Quintin Demps ran back a kickoff 28 yards in the fourth quarter of last Thursday's preseason game against the Carolina Panthers.

As modest an accomplishment as that might seem, it was enough to make Demps the front-runner for the Eagles' kick-return job, at least going into Friday's preseason game at New England. It helped Demps' cause that Lorenzo Booker, tabbed for that task going into the preseason, mishandled all three kicks he fielded on the wet, stormy night; suddenly it seemed more relevant that Booker has never really been a returner at any level, though he has said he practiced it a lot as Leon Washngton's backup at Florida State.

"We're going to try to get Quintin a majority of the reps" against the Patriots, special-teams coordinator Rory Segrest said. He said Demps and Booker probably will both end up returning kicks at some point this season.

"Just a lack of focus, for the most part," Booker said. "I'm never uncomfortable [catching passes] because I've done it before. I've never done that before, so I'm just a little more excited to make a play, because you want to prove to yourself, first, that you can do it . . . You forget the small stuff [when you get excited]. It was one of those games. I made kick return look like it was rocket science."

Demps, a kick and punt returner at Texas-El Paso, has been working as the backup in camp to both Booker and punt returner DeSean Jackson. It might not be outlandish to suggest that the Eagles really didn't want to bank on him as a returner until the fourth-round rookie showed he was a good enough safety to ensure he will be active on game days.

Demps, who set a UTEP record with 17 career interceptions, has shown that ability. In fact, when Brian Dawkins was asked this week who stood out among the young guys on defense, the six-time Pro Bowl safety didn't have to think long:

"I guess I might be a little biased because he's a safety, but I've liked what I've seen Demps do," Dawkins said. "I think he's a playmaker back there in the secondary. He's going to have to work on his eyes a little bit - he's in the backfield too much, but I think that's because he's always trying to make a play on the ball. I think he's a guy that has impressed me with his athleticism, also."

Dawkins then noted that the Birds are working Demps a little at corner, as well; they haven't had a capable safety who could also play corner since Rashard Cook, now an Eagles coaching intern, suffered a devastating knee injury in 2002. (Yeah, they later had Matt Ware. Remember, we said capable.)

"I think he's adjusted well," strong safety Quintin Mikell said, when asked about Demps. "He has the right mentality for it. He's not a prima donna, nothing like that. He comes in and he works hard."

Mikell, a past special-teams captain, left no doubt how he sees Demps' contribution there.

"He adds so much to your return game in terms of speed and ability," Mikell said. "We need him on the field."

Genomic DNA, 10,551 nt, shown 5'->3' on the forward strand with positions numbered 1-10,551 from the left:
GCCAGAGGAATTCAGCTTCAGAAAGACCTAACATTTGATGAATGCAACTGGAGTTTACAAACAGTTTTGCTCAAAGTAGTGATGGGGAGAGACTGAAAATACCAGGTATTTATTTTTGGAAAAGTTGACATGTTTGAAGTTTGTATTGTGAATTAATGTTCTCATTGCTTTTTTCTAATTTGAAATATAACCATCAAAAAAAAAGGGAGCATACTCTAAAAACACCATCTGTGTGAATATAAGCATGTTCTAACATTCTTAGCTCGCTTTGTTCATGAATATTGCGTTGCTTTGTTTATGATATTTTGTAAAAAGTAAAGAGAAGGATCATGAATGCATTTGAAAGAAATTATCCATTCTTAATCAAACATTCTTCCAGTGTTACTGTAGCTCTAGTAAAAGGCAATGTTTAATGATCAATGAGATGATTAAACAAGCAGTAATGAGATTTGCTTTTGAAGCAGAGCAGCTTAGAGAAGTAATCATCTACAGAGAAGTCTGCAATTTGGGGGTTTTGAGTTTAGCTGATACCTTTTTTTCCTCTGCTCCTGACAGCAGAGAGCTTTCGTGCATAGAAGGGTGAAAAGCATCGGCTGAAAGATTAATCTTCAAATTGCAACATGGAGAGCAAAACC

Demps, 5-11, 206, said his philosophy of kickoff returning is "catch it and run. And trust your blocking."

Then he expanded on that. "Get it and go, that's what you've got to do. Punt return, more of a little hesitation to see [where the hole might be]. Kickoff return, you've got to catch it and get vertical."

At safety, Demps is used to being a playmaker - hence the interception total. He understands the importance of what Dawkins said about his eyes, understands that he can't be watching the quarterback at this level.

"You've got to find a thin line between your responsibility and looking at the quarterback so long," he said. "Being young, you try to make a play so much. That's all you try to do is make a play. For me, coming from college, that's all I did, was stare into the backfield and make plays [by anticipating throws]. You can't do that in this league, man, it's totally impossible. It's too fast. The speed is too much, and you've got to be technique-sound."

Defensive coordinator Jim Johnson said yesterday that Demps' tendency to look at the quarterback is typical in a rookie.

"It's the hardest thing for a young defensive back to come into the league, with all the little techniques," Johnson said. "Quintin's going to be a good football player. He's got some habits, and we're correcting that . . . one of [the corrections] is to make sure he concentrates on the receivers . . . He's in a learning process, too. It's going to take him a little while, but I'm very happy with Quintin."

Demps was able to get his eyes and his feet into the backfield late in the Carolina game, blitzing and deflecting a Matt Moore pass to linebacker Justin Roland, who ran it back 74 yards for the clinching touchdown.

Demps said afterward that he had learned from Dawkins to get his hands up, if he couldn't get them around the quarterback before he threw.

Dawkins opined this week on why guys who show the ability to play both safety and corner, like Demps, are not all that common.

"You have to have an individual who, first of all, you trust to do both. And then, that individual has to be of a mind-set to not be afraid to do one or the other," Dawkins said. "Some people are afraid to get into contact, so that's why safety is out for them. And, some people are scared to get out there in corner . . . what we call 'the highway' out there, because of that speed.

"It takes an individual with athletic ability, absolutely. But you have to have a mental toughness about you, also, to be able to step out there and line up against receivers out there on that highway, and hold your own. I've always given every [corner] that I've played with . . . I give them a whole bunch of credit for lining up out there, and doing what they do . . . It's a grown man's job. At any given time, you can get taken deep, and you have to have a short memory to be able to line up again."

Demps said in Johnson's defense, corner "isn't harder than safety as far as the mental part. The physical part, probably." *